Demonstrations have spread to locations on or near the Canadian border, including the Ambassador Bridge, where a protest caused long backups and at one point stopped traffic in both directions. The bridge remains blocked on the road to Canada.
At a news conference after Trudeau spoke, trucker spokesman Tom Marrazo reiterated that the protesters want to overthrow the government. Marrazo said he is willing to meet with the opposition parties and the nation's governor general, the representative of Britain’s Queen Elizabeth II as head of state.
All three opposition parties technically could join together and defeat the government because Trudeau does not have the majority of seats in Parliament, but that is highly unlikely because the vast majority of lawmakers have condemned the protests.
Protesters have also closed another important U.S. Canada border crossing in Coutts, Alberta.
“The border at Coutts continues to open and close at the discretion of a group of protesters who believe they are above the law. It has to stop,” tweeted Rachel Notley, Alberta’s former premier and current opposition New Democrat leader.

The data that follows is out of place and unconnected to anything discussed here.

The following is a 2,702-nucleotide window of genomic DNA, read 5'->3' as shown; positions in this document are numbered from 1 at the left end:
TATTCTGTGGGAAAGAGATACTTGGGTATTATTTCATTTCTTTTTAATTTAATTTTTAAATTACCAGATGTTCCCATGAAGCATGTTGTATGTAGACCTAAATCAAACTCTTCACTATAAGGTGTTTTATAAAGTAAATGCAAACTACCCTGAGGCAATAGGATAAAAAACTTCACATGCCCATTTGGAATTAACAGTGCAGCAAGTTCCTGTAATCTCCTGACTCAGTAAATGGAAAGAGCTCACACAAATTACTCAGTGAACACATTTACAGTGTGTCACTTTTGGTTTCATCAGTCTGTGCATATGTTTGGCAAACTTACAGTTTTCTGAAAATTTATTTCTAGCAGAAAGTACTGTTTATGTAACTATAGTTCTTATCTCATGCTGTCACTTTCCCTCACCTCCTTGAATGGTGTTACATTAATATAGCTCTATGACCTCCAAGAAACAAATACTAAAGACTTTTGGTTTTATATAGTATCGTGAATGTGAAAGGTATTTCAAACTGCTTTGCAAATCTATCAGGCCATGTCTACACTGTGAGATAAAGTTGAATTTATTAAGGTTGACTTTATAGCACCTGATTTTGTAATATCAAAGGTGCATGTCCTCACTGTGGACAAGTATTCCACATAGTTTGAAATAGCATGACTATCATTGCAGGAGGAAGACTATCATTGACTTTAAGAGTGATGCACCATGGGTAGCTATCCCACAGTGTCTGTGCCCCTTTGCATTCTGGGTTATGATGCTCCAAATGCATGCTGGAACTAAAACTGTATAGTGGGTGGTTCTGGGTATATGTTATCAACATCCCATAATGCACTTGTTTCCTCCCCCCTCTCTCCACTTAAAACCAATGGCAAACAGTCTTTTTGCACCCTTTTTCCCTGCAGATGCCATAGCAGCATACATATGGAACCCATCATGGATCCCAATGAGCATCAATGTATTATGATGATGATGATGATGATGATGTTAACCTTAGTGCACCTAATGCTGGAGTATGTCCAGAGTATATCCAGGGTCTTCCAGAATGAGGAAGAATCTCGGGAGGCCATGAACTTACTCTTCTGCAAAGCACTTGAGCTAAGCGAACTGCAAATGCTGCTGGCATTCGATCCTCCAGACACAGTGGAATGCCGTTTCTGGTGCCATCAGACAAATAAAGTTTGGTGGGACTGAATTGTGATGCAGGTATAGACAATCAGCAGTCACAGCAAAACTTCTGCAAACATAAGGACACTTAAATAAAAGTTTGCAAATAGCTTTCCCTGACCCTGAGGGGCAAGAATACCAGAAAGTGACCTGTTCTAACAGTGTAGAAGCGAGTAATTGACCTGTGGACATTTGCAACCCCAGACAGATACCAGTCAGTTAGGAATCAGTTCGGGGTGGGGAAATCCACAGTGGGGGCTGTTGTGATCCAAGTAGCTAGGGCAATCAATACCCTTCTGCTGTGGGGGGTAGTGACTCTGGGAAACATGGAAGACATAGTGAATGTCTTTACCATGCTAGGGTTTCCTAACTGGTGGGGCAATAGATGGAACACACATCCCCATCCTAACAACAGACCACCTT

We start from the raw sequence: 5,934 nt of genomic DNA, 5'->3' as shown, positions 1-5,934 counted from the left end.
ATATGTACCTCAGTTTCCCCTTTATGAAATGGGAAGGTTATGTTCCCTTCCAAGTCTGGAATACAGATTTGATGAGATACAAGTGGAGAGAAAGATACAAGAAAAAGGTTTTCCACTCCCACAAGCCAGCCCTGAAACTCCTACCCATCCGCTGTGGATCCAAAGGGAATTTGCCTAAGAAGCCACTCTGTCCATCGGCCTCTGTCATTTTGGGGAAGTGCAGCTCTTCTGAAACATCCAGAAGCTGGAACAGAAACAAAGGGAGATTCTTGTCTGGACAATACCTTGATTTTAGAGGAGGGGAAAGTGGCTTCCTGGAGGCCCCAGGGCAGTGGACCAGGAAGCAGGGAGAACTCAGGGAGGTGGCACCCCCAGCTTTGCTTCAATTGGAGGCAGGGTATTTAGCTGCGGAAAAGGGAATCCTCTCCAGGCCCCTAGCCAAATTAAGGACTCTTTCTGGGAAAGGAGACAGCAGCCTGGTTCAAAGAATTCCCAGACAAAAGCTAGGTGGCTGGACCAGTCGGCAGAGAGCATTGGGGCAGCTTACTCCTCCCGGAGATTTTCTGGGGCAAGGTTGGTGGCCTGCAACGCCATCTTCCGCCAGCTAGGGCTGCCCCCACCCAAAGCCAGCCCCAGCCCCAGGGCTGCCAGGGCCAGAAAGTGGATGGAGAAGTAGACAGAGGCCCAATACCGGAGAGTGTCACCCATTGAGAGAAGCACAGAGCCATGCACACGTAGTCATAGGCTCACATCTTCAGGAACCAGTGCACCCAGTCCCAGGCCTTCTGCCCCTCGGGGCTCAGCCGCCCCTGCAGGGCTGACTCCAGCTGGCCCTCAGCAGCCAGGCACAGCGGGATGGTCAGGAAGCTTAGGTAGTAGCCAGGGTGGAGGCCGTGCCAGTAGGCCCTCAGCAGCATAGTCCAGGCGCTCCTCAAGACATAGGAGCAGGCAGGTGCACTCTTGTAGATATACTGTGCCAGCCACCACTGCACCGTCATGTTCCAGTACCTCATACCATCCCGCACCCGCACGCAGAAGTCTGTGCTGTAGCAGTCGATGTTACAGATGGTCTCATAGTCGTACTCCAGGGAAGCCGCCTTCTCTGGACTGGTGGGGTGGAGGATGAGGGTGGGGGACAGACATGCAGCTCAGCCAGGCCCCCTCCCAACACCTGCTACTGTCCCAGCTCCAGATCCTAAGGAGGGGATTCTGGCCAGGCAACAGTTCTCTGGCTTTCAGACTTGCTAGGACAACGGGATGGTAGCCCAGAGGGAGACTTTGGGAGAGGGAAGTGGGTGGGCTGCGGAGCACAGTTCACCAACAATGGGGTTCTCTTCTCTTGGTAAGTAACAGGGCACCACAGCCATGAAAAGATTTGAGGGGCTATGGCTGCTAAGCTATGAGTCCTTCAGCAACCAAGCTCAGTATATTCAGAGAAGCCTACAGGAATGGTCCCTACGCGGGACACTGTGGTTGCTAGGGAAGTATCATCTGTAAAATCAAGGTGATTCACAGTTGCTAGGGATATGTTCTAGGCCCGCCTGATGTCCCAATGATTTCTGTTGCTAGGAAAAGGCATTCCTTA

Protesters have said they will not leave until all vaccine mandates and COVID-19 restrictions are lifted. They also called for the removal of Trudeau’s government, though it is responsible for few of the restrictive measures, most of which were put in place by provincial governments.
François Laporte, the president of Teamsters Canada, which represents over 55,000 drivers, including 15,000 long-haul truck drivers, said the protests do not represent the industry in which 90% of drivers are vaccinated.
The Freedom Convoy "and the despicable display of hate lead by the political Right and shamefully encouraged by elected conservative politicians does not reflect the values of Teamsters Canada, nor the vast majority of our members, and in fact has served to de-legitimize the real concerns of most truck drivers today,” Laporte said in a statement.